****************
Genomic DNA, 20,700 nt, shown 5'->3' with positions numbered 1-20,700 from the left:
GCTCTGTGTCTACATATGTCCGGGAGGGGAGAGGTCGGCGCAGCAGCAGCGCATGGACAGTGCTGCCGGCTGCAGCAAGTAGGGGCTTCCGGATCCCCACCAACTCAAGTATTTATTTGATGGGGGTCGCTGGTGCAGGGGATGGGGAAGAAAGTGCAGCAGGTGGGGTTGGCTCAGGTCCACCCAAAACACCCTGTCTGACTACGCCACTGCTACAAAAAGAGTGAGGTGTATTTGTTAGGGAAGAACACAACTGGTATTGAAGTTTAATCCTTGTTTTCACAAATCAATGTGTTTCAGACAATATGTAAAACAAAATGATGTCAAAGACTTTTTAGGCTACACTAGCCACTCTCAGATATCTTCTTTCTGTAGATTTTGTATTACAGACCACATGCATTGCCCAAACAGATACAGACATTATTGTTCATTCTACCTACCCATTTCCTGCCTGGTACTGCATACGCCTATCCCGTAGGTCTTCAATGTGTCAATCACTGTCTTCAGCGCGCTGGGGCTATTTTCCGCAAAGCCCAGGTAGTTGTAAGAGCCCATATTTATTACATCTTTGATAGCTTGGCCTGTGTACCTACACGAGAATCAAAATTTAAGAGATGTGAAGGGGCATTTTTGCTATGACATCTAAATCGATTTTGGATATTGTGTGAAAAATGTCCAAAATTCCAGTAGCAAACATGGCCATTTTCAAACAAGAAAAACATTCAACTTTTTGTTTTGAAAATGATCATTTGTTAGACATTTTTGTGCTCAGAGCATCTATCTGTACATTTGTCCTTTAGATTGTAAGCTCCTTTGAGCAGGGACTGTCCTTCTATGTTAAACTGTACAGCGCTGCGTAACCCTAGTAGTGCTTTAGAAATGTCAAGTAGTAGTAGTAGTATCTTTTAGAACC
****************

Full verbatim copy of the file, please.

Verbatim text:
Genomic DNA, 20,700 nt, shown 5'->3' with positions numbered 1-20,700 from the left:
GCTCTGTGTCTACATATGTCCGGGAGGGGAGAGGTCGGCGCAGCAGCAGCGCATGGACAGTGCTGCCGGCTGCAGCAAGTAGGGGCTTCCGGATCCCCACCAACTCAAGTATTTATTTGATGGGGGTCGCTGGTGCAGGGGATGGGGAAGAAAGTGCAGCAGGTGGGGTTGGCTCAGGTCCACCCAAAACACCCTGTCTGACTACGCCACTGCTACAAAAAGAGTGAGGTGTATTTGTTAGGGAAGAACACAACTGGTATTGAAGTTTAATCCTTGTTTTCACAAATCAATGTGTTTCAGACAATATGTAAAACAAAATGATGTCAAAGACTTTTTAGGCTACACTAGCCACTCTCAGATATCTTCTTTCTGTAGATTTTGTATTACAGACCACATGCATTGCCCAAACAGATACAGACATTATTGTTCATTCTACCTACCCATTTCCTGCCTGGTACTGCATACGCCTATCCCGTAGGTCTTCAATGTGTCAATCACTGTCTTCAGCGCGCTGGGGCTATTTTCCGCAAAGCCCAGGTAGTTGTAAGAGCCCATATTTATTACATCTTTGATAGCTTGGCCTGTGTACCTACACGAGAATCAAAATTTAAGAGATGTGAAGGGGCATTTTTGCTATGACATCTAAATCGATTTTGGATATTGTGTGAAAAATGTCCAAAATTCCAGTAGCAAACATGGCCATTTTCAAACAAGAAAAACATTCAACTTTTTGTTTTGAAAATGATCATTTGTTAGACATTTTTGTGCTCAGAGCATCTATCTGTACATTTGTCCTTTAGATTGTAAGCTCCTTTGAGCAGGGACTGTCCTTCTATGTTAAACTGTACAGCGCTGCGTAACCCTAGTAGTGCTTTAGAAATGTCAAGTAGTAGTAGTAGTATCTTTTAGAACC